Wellesley student Connie Gu shares photos from her STEM journeyConnie Gu, an intern with the Youth, Media & Wellbeing Research Lab and Wellesley College class of 2024, shares photos from her childhood in a presentation to workshop participants about how she ended up choosing a STEM-related education path.

For the third year in a row, a group of middle school students spent four days learning about STEM (science, technology, engineering, and math) concepts and healthy social media use during a workshop hosted by the Youth, Media & Wellbeing Research Lab at the Wellesley Centers for Women.

This year, the program was targeted specifically to girls, and 17 of them (from four different states and two time zones) met virtually from July 19-22. The workshop was hosted in partnership with the Computer Science Department at Wellesley College.

“The program gave these students the opportunity to examine the role of technology in their lives,” said Dr. Linda Charmaraman, a co-leader of the workshop, senior research scientist at WCW, and director of the Youth, Media & Wellbeing Research Lab. “We built a community of digital innovators, facilitating discussions and design sessions to co-create more positive online social spaces.”

During the workshop, attendees had the opportunity to speak with TIME’s 2020 Kid of the Year, Gitanjali Rao, a 15-year-old inventor, author, scientist, and engineer, and received a free copy of her book, A Young Innovator’s Guide to STEM. They also heard from social and emotional learning expert Kamilah Drummond-Forrester about positivity and authenticity, and from a panel of the lab’s current and former Wellesley College interns about their own STEM identity journeys.

Throughout the week, Dr. Charmaraman and Dr. Catherine Delcourt, assistant professor of computer science at Wellesley College, held small and large group discussions, conducted STEM exploration activities, and asked the students to use digital storytelling techniques to share their experiences. On the last day, participants pitched their app ideas for building more positive online communities for their peers.

One attendee called the workshop “a great place for middle schoolers to learn about their identity while interacting with different students from around the country.” Others called it “fun and inspiring” and said that “everyone was very nice and supportive to each other.”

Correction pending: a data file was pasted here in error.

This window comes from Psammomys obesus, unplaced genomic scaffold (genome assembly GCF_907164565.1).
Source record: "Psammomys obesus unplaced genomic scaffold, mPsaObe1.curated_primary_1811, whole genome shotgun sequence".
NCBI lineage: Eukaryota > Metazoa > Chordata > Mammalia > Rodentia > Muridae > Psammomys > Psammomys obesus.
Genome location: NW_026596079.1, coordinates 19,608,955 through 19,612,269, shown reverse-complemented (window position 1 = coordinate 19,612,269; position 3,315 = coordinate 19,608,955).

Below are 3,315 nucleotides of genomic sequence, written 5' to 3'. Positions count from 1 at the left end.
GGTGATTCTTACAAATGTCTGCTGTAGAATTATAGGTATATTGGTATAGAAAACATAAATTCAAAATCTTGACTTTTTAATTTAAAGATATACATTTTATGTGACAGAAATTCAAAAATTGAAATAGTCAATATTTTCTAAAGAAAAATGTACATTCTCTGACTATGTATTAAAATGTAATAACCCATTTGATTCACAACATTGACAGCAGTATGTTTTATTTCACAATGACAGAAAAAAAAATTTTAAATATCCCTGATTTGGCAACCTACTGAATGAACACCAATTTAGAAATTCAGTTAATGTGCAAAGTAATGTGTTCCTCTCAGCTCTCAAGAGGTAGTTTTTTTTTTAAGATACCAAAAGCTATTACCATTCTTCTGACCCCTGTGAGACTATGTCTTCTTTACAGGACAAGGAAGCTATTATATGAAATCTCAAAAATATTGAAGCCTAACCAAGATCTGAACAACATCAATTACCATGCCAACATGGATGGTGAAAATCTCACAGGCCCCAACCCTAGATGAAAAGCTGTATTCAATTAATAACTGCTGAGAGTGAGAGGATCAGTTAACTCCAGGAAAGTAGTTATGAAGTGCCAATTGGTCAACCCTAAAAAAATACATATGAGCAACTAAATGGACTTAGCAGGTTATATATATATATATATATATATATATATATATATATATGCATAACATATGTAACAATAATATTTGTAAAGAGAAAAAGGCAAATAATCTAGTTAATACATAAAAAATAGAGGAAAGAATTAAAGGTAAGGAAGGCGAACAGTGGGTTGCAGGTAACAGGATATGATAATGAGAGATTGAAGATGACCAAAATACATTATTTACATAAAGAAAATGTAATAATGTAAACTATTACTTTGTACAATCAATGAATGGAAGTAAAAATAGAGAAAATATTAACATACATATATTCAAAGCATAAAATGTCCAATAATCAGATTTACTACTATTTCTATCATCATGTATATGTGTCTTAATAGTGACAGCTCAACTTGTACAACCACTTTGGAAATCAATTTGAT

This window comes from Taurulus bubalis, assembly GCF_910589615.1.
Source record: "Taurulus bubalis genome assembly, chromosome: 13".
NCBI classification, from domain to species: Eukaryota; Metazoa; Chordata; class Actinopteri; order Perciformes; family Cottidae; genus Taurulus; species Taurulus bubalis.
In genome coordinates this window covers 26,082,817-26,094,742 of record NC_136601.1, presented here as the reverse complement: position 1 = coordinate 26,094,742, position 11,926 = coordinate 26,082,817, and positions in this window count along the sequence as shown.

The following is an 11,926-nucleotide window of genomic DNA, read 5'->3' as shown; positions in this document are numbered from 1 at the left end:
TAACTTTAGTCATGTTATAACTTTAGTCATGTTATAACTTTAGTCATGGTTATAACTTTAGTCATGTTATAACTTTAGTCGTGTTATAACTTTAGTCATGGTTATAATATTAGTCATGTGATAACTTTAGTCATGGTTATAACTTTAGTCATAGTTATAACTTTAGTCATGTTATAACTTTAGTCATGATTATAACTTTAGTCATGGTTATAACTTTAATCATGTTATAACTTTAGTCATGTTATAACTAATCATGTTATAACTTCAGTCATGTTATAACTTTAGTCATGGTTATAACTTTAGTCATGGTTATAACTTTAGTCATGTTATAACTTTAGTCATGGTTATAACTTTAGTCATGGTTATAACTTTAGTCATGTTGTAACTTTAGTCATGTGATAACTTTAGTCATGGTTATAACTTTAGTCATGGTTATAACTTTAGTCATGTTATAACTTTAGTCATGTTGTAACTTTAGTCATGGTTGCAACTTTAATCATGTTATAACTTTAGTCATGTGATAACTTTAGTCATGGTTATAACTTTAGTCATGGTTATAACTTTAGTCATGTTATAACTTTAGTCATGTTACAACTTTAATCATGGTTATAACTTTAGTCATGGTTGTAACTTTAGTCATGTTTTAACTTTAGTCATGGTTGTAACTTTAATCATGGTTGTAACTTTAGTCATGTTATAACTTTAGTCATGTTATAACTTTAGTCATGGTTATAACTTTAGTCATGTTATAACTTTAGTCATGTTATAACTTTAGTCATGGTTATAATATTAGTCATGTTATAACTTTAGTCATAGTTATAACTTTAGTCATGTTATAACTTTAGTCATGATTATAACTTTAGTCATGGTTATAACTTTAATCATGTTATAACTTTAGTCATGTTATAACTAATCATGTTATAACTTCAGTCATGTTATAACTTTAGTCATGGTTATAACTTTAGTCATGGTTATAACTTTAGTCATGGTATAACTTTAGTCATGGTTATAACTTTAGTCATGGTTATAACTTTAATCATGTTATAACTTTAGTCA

This is the third year the workshop has been held, and the second year it has been held virtually. In surveys after last summer’s program, girls reported increases in the importance of sharing about their abilities, achievements, and future career plans online and feeling of belonging in online communities. They also reported an increase in their belief that they are good at computing and that learning about technology will give them many career choices. And they experienced significant increases in self-esteem and agency.

The idea for the workshops grew out of an ongoing research study of the Youth, Media, and Wellbeing Research Lab led by Dr. Charmaraman and funded by the Eunice Kennedy Shriver National Institute of Child Health & Human Development of the National Institutes of Health. The aim of the longitudinal project is to determine the longer-term health and wellbeing effects of social technologies, including smartphones, social media, YouTube, and gaming.

“Not only do the students who participate in these workshops gain skills that can improve the way they use technology, but they also contribute to research that helps us understand the impacts—both positive and negative—of social technology use on early adolescents,” said Dr. Charmaraman.

September 1, 2021

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